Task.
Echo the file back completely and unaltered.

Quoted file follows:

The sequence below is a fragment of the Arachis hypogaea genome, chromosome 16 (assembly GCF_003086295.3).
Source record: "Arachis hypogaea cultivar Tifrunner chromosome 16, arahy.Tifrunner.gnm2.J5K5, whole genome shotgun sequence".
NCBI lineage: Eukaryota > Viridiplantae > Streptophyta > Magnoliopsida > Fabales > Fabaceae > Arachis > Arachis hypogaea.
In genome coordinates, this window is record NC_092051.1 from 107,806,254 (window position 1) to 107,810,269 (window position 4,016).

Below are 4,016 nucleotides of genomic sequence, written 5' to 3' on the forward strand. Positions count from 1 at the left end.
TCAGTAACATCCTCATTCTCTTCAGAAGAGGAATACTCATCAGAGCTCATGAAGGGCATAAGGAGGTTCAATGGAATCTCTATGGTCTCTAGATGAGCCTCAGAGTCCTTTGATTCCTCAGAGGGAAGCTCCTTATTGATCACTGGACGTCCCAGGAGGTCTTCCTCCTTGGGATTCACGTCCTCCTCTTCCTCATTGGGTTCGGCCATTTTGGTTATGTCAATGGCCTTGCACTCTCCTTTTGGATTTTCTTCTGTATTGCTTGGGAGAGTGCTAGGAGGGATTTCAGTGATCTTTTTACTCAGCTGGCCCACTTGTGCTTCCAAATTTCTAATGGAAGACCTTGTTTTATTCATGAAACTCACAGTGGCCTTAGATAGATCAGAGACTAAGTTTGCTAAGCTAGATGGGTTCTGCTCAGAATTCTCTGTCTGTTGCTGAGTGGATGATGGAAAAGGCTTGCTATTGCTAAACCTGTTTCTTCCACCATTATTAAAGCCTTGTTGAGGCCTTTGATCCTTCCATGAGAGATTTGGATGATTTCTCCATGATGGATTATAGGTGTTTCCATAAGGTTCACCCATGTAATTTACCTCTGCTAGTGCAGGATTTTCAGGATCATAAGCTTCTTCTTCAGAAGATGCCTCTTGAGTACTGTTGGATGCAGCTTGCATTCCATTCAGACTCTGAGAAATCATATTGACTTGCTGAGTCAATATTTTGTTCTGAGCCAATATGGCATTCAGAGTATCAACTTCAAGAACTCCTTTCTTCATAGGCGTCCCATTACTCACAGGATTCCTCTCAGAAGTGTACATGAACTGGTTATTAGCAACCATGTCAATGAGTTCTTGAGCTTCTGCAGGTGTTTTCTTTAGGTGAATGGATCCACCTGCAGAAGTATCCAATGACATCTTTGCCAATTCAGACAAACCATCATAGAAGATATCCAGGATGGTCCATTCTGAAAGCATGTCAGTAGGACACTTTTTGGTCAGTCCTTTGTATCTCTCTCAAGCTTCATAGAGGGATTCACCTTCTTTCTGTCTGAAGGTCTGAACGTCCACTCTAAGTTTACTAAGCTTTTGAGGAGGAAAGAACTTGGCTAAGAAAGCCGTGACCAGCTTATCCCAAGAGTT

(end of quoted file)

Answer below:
The sequence below is a fragment of the Arachis hypogaea genome, chromosome 16 (assembly GCF_003086295.3).
Source record: "Arachis hypogaea cultivar Tifrunner chromosome 16, arahy.Tifrunner.gnm2.J5K5, whole genome shotgun sequence".
NCBI lineage: Eukaryota > Viridiplantae > Streptophyta > Magnoliopsida > Fabales > Fabaceae > Arachis > Arachis hypogaea.
In genome coordinates, this window is record NC_092051.1 from 107,806,254 (window position 1) to 107,810,269 (window position 4,016).

Below are 4,016 nucleotides of genomic sequence, written 5' to 3' on the forward strand. Positions count from 1 at the left end.
TCAGTAACATCCTCATTCTCTTCAGAAGAGGAATACTCATCAGAGCTCATGAAGGGCATAAGGAGGTTCAATGGAATCTCTATGGTCTCTAGATGAGCCTCAGAGTCCTTTGATTCCTCAGAGGGAAGCTCCTTATTGATCACTGGACGTCCCAGGAGGTCTTCCTCCTTGGGATTCACGTCCTCCTCTTCCTCATTGGGTTCGGCCATTTTGGTTATGTCAATGGCCTTGCACTCTCCTTTTGGATTTTCTTCTGTATTGCTTGGGAGAGTGCTAGGAGGGATTTCAGTGATCTTTTTACTCAGCTGGCCCACTTGTGCTTCCAAATTTCTAATGGAAGACCTTGTTTTATTCATGAAACTCACAGTGGCCTTAGATAGATCAGAGACTAAGTTTGCTAAGCTAGATGGGTTCTGCTCAGAATTCTCTGTCTGTTGCTGAGTGGATGATGGAAAAGGCTTGCTATTGCTAAACCTGTTTCTTCCACCATTATTAAAGCCTTGTTGAGGCCTTTGATCCTTCCATGAGAGATTTGGATGATTTCTCCATGATGGATTATAGGTGTTTCCATAAGGTTCACCCATGTAATTTACCTCTGCTAGTGCAGGATTTTCAGGATCATAAGCTTCTTCTTCAGAAGATGCCTCTTGAGTACTGTTGGATGCAGCTTGCATTCCATTCAGACTCTGAGAAATCATATTGACTTGCTGAGTCAATATTTTGTTCTGAGCCAATATGGCATTCAGAGTATCAACTTCAAGAACTCCTTTCTTCATAGGCGTCCCATTACTCACAGGATTCCTCTCAGAAGTGTACATGAACTGGTTATTAGCAACCATGTCAATGAGTTCTTGAGCTTCTGCAGGTGTTTTCTTTAGGTGAATGGATCCACCTGCAGAAGTATCCAATGACATCTTTGCCAATTCAGACAAACCATCATAGAAGATATCCAGGATGGTCCATTCTGAAAGCATGTCAGTAGGACACTTTTTGGTCAGTCCTTTGTATCTCTCTCAAGCTTCATAGAGGGATTCACCTTCTTTCTGTCTGAAGGTCTGAACGTCCACTCTAAGTTTACTAAGCTTTTGAGGAGGAAAGAACTTGGCTAAGAAAGCCGTGACCAGCTTATCCCAAGAGTT